Jennifer Miller 15:51
And so one of the calculations we recommend people doing is this calculation: how much protein is in the feed stuff, and how much is that protein costing. And the numbers that I’m quoting are from an older talk. And so I don’t have numbers from 2019, or 2020. But what you first want to do is the amount of feed stuff, so the pounds of your feed stuff, multiplied by the percent of the protein in that feed stuff gives you your total pounds of protein in what you’re feeding. So if you’ve got a 50 pound bale of hay that’s tested at 12% crude protein, and you’re paying $4.50 a bale for that, you take the 50 pound bale of hay times 0.12. Your 12% crude protein, in that bale of hay is six pounds of total crude protein.
Jennifer Miller 16:52
So then your next step to figure out is how much you’re paying for it. So you’ve got your 450 bale of hay, times your total amount of crude protein in that bale of hay gives you the cost of a pound. So your 400, your $4 and 50 cent bale of hay divided by six pounds of protein in that bale works out to 75 cents. So one pound of that protein, and that bale of hay is 75 cents. So if we go from, these are 2015 prices. If you’re looking at a 16% crude protein block, that protein, I’m not going to go through the numbers to bore everybody. But that pound of protein is $2.84.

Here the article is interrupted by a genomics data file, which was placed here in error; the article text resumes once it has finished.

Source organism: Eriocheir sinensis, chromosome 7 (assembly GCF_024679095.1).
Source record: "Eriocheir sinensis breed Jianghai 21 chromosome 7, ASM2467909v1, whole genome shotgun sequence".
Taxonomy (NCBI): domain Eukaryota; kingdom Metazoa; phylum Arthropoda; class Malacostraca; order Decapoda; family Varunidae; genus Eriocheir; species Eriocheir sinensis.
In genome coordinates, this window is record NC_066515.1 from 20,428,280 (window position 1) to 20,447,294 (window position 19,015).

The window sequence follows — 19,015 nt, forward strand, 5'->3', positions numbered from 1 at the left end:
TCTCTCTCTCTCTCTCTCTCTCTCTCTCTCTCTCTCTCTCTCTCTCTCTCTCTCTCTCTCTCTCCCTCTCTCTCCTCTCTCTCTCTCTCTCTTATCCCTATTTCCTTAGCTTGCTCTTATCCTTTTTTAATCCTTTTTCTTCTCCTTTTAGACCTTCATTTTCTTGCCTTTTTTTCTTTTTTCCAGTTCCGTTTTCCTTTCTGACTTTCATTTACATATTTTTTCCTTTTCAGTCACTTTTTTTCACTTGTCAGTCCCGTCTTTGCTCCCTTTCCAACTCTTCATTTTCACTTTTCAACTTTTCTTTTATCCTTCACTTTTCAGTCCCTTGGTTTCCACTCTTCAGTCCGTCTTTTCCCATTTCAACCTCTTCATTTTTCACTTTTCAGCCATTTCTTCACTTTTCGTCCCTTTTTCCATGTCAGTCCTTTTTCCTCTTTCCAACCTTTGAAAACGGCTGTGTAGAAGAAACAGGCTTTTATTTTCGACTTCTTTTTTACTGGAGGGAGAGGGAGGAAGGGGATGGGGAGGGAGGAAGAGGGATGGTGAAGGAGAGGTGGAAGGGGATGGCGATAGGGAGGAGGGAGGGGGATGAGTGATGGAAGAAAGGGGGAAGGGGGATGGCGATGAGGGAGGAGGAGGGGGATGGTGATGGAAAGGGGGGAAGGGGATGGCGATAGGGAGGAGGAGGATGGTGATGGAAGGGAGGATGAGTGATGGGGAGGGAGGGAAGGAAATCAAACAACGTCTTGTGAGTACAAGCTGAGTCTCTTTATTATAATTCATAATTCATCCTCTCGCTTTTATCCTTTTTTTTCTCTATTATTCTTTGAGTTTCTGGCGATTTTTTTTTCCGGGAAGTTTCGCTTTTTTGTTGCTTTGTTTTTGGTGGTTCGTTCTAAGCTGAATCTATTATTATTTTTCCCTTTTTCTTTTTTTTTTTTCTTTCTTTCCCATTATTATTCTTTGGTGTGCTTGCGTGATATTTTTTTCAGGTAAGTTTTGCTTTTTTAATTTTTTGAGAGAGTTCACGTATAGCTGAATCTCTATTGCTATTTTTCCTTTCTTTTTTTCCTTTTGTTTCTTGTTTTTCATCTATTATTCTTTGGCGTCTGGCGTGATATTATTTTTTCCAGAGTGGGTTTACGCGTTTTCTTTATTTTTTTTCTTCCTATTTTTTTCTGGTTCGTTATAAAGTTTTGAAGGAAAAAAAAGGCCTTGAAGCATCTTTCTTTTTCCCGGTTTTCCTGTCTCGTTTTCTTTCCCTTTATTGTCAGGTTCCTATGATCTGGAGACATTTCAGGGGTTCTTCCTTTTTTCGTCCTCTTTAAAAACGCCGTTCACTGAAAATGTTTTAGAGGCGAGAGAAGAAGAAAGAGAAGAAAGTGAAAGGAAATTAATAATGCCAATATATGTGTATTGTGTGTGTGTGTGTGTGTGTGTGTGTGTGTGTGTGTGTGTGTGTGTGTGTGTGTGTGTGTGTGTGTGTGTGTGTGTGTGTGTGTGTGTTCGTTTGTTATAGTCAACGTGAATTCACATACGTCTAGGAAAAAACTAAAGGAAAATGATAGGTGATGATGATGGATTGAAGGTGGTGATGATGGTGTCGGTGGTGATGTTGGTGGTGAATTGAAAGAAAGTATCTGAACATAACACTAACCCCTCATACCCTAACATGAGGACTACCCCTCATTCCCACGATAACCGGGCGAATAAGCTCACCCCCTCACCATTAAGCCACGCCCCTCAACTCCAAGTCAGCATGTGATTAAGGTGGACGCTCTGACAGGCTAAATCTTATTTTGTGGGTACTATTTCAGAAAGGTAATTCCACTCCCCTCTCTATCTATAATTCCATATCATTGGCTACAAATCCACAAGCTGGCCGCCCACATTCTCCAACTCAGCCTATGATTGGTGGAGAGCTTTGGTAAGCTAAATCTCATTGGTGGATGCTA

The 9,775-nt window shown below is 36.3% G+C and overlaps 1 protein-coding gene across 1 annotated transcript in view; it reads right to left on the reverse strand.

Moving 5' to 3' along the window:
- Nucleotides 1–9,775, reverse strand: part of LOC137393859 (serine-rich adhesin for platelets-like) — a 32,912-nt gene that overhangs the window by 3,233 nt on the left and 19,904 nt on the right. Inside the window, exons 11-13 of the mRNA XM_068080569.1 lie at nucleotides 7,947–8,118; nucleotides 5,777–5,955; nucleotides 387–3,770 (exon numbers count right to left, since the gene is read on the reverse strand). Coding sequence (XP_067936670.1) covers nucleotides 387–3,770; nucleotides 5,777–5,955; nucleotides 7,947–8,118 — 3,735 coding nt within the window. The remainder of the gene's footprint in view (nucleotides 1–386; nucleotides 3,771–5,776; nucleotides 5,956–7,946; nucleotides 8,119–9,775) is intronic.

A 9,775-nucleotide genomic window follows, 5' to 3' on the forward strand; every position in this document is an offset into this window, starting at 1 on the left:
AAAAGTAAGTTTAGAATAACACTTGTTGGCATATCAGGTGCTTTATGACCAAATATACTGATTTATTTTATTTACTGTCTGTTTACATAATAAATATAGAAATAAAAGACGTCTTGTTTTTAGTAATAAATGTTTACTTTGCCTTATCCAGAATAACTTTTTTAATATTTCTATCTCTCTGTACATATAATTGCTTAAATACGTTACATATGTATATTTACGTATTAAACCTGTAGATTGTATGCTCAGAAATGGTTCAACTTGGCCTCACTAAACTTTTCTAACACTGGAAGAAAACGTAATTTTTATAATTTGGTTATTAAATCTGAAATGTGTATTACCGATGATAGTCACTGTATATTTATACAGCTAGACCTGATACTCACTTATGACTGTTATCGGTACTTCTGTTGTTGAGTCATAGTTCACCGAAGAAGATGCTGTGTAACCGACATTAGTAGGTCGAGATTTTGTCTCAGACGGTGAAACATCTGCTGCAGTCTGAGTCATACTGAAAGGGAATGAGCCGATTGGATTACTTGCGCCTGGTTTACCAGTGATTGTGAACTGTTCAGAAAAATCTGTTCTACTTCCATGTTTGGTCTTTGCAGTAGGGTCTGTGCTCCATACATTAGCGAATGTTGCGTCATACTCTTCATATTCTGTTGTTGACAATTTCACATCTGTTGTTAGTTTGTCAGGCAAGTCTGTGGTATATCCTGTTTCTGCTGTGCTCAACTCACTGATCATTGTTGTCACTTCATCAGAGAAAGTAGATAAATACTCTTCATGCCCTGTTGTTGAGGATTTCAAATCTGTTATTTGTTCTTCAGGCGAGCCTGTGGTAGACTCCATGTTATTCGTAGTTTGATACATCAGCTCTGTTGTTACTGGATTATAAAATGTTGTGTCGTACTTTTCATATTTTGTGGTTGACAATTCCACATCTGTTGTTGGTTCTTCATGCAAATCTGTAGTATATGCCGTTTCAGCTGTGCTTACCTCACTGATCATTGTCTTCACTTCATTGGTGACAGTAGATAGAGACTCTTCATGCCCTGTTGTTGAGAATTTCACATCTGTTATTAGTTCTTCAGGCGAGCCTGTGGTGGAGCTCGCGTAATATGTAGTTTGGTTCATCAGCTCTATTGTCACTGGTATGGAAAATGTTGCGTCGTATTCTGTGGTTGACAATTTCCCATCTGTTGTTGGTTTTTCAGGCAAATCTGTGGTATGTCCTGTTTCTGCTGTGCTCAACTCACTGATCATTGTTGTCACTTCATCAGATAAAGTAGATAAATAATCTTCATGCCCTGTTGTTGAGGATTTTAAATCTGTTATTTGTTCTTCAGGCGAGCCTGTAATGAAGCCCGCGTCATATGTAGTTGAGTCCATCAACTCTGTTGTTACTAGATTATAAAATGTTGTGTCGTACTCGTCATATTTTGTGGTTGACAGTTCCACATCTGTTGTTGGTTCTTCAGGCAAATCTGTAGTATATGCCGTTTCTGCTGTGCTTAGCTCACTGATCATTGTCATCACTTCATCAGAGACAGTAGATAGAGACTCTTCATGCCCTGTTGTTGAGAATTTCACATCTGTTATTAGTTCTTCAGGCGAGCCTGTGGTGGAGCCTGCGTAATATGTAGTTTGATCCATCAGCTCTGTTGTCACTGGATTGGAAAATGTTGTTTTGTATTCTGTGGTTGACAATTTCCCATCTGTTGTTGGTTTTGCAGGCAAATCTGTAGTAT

Deborah Niemann 17:42
Jennifer Miller 17:43
Yeah, yeah. And how many licks is it going to take for your goat to get the protein that it needs. And I haven’t figured out that equation. And if we kind of move down a 16% 200-pound protein tub, yeah, the cost is less, it’s buck 81 per pound of protein. If you go to 16%, what we call sack feed, a 50-pound bag, proteins a little bit cheaper to buck 50. If you’re able to buy feed by the ton have something custom made get 2000 pounds of feed made. Again, your cost is coming down. It’s a dollar nine per pound of protein. And then it just works its way down. If you’ve got good alfalfa hay, 63 cents a pound. If you’re feeding just straight corn, it’s 96 cents a pound. And if you’ve got some pretty poor grass hay at 9% crude protein, it’s 66 cents a pound.
Jennifer Miller 18:42